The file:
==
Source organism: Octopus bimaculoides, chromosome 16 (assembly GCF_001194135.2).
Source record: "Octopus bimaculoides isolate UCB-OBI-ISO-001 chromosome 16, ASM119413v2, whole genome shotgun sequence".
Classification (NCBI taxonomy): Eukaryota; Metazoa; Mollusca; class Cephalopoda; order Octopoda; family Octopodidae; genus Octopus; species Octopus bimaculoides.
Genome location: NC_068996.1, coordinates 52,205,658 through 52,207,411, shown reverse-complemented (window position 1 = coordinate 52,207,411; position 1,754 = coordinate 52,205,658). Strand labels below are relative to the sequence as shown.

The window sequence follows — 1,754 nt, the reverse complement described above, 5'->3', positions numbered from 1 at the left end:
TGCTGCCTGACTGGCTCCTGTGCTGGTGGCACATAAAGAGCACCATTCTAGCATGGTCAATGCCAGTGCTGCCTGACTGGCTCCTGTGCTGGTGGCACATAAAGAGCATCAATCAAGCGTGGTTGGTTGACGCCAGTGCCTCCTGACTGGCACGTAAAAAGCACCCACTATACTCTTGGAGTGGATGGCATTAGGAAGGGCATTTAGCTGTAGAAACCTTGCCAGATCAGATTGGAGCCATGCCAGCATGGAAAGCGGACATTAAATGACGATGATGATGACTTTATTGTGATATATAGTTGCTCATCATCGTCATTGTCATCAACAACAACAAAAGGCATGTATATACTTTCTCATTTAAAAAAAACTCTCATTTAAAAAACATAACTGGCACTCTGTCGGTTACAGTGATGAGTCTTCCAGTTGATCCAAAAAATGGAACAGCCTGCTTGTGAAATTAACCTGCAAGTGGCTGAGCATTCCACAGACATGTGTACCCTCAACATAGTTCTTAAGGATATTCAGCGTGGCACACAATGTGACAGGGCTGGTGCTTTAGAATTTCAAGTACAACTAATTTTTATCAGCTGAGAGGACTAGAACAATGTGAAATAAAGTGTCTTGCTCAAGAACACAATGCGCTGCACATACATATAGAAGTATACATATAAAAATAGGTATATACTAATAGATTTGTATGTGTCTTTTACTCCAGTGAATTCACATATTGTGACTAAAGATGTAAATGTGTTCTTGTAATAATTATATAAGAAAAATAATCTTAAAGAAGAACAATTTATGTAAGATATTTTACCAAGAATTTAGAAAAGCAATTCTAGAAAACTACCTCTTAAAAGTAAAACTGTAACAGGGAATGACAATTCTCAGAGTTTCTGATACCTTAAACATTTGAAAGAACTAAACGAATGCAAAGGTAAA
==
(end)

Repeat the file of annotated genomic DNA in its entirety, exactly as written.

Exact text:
Source organism: Octopus bimaculoides, chromosome 16 (assembly GCF_001194135.2).
Source record: "Octopus bimaculoides isolate UCB-OBI-ISO-001 chromosome 16, ASM119413v2, whole genome shotgun sequence".
Classification (NCBI taxonomy): Eukaryota; Metazoa; Mollusca; class Cephalopoda; order Octopoda; family Octopodidae; genus Octopus; species Octopus bimaculoides.
Genome location: NC_068996.1, coordinates 52,205,658 through 52,207,411, shown reverse-complemented (window position 1 = coordinate 52,207,411; position 1,754 = coordinate 52,205,658). Strand labels below are relative to the sequence as shown.

The window sequence follows — 1,754 nt, the reverse complement described above, 5'->3', positions numbered from 1 at the left end:
TGCTGCCTGACTGGCTCCTGTGCTGGTGGCACATAAAGAGCACCATTCTAGCATGGTCAATGCCAGTGCTGCCTGACTGGCTCCTGTGCTGGTGGCACATAAAGAGCATCAATCAAGCGTGGTTGGTTGACGCCAGTGCCTCCTGACTGGCACGTAAAAAGCACCCACTATACTCTTGGAGTGGATGGCATTAGGAAGGGCATTTAGCTGTAGAAACCTTGCCAGATCAGATTGGAGCCATGCCAGCATGGAAAGCGGACATTAAATGACGATGATGATGACTTTATTGTGATATATAGTTGCTCATCATCGTCATTGTCATCAACAACAACAAAAGGCATGTATATACTTTCTCATTTAAAAAAAACTCTCATTTAAAAAACATAACTGGCACTCTGTCGGTTACAGTGATGAGTCTTCCAGTTGATCCAAAAAATGGAACAGCCTGCTTGTGAAATTAACCTGCAAGTGGCTGAGCATTCCACAGACATGTGTACCCTCAACATAGTTCTTAAGGATATTCAGCGTGGCACACAATGTGACAGGGCTGGTGCTTTAGAATTTCAAGTACAACTAATTTTTATCAGCTGAGAGGACTAGAACAATGTGAAATAAAGTGTCTTGCTCAAGAACACAATGCGCTGCACATACATATAGAAGTATACATATAAAAATAGGTATATACTAATAGATTTGTATGTGTCTTTTACTCCAGTGAATTCACATATTGTGACTAAAGATGTAAATGTGTTCTTGTAATAATTATATAAGAAAAATAATCTTAAAGAAGAACAATTTATGTAAGATATTTTACCAAGAATTTAGAAAAGCAATTCTAGAAAACTACCTCTTAAAAGTAAAACTGTAACAGGGAATGACAATTCTCAGAGTTTCTGATACCTTAAACATTTGAAAGAACTAAACGAATGCAAAGGTAAA